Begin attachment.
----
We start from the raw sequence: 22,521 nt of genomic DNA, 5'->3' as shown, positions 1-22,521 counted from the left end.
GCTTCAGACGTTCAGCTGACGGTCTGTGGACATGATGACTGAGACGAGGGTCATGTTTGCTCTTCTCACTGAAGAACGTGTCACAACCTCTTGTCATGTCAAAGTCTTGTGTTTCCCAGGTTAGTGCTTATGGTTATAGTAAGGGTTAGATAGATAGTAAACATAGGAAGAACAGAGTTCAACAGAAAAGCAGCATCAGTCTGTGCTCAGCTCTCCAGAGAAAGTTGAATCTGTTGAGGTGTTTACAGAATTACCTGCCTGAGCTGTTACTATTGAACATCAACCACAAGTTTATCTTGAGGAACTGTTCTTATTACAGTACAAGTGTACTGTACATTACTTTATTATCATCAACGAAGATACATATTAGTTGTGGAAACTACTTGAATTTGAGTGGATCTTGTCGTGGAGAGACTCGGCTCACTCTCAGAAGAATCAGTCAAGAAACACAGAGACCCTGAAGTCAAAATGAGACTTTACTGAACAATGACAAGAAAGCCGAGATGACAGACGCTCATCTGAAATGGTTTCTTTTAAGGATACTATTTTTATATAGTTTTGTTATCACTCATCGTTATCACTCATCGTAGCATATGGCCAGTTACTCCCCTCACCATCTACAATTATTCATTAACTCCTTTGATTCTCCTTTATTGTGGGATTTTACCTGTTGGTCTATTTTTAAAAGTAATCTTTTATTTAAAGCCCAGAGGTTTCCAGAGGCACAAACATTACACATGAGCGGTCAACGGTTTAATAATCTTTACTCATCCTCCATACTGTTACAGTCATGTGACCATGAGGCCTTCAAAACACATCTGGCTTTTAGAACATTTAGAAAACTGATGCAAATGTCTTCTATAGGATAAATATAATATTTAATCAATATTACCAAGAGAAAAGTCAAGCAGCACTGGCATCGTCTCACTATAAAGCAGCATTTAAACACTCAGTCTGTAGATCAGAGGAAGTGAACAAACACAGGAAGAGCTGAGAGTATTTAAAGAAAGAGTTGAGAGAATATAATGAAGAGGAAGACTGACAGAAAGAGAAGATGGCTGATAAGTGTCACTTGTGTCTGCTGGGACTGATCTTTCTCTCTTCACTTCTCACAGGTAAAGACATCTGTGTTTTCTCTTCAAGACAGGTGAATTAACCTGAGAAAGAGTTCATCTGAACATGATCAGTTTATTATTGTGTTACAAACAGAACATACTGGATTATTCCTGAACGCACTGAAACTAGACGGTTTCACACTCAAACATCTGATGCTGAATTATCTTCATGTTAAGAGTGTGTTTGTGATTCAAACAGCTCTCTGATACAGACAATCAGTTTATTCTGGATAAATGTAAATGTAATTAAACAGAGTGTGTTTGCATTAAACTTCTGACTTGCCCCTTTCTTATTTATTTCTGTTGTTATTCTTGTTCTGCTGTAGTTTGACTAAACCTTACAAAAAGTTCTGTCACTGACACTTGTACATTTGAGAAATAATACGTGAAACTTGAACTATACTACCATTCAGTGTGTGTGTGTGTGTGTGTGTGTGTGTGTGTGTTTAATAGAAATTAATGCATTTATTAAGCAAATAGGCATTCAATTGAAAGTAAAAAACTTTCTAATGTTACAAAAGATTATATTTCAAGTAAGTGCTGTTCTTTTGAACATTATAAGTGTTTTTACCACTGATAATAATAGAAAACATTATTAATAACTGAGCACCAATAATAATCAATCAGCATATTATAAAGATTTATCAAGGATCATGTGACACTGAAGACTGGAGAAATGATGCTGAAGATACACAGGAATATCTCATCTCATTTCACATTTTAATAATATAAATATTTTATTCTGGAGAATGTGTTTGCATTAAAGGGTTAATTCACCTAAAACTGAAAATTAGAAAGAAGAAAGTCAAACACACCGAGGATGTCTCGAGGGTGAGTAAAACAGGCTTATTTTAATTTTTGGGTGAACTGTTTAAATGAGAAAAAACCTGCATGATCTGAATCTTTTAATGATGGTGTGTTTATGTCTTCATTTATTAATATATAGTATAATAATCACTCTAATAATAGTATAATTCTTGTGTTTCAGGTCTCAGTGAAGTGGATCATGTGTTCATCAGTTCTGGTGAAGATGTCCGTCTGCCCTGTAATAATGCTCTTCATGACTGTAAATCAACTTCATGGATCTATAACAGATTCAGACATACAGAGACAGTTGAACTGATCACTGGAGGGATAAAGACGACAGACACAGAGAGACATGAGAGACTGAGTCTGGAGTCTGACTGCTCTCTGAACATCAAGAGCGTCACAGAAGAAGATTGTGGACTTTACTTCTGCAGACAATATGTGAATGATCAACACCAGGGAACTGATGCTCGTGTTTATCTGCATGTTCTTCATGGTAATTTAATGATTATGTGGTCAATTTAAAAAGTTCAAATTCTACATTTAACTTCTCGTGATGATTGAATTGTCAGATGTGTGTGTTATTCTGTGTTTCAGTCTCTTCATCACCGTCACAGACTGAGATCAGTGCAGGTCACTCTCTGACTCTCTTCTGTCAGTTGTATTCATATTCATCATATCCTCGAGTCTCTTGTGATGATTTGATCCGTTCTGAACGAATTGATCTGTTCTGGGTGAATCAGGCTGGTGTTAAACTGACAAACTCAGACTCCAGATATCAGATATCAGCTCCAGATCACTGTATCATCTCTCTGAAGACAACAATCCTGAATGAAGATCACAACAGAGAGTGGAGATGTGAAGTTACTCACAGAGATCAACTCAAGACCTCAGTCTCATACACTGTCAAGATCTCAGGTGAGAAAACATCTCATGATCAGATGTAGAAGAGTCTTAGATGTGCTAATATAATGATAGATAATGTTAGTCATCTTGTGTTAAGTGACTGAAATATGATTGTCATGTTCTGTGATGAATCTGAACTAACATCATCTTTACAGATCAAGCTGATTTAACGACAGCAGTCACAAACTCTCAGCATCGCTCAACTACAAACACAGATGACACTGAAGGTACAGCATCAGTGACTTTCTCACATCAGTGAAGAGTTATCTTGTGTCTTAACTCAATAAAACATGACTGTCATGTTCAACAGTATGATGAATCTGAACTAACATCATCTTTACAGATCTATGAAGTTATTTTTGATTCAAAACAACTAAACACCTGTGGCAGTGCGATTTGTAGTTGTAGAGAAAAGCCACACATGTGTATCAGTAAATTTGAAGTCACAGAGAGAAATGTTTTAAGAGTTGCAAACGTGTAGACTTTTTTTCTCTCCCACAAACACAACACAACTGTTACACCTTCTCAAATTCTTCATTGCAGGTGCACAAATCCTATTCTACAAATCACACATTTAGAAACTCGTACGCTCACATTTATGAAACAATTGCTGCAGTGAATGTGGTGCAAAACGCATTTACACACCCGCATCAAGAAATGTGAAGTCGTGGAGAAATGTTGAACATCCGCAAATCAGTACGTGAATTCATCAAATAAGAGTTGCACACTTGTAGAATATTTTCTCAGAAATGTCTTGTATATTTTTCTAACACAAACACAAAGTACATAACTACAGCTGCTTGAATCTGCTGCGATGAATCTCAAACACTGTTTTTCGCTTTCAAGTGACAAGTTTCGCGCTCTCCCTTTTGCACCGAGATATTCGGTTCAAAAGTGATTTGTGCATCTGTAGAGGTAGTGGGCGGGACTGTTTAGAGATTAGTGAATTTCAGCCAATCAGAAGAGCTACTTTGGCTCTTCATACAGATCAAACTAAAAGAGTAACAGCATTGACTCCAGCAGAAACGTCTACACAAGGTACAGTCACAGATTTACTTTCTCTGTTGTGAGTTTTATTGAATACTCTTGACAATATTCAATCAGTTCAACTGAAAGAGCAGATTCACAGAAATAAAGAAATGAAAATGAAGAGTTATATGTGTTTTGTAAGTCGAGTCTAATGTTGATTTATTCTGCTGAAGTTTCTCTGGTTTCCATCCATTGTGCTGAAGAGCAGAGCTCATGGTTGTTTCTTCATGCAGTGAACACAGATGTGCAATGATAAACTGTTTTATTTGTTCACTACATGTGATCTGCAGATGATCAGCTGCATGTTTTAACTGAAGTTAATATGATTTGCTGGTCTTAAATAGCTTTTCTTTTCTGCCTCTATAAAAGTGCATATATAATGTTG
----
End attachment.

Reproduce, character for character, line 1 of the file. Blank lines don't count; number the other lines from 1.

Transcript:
We start from the raw sequence: 22,521 nt of genomic DNA, 5'->3' as shown, positions 1-22,521 counted from the left end.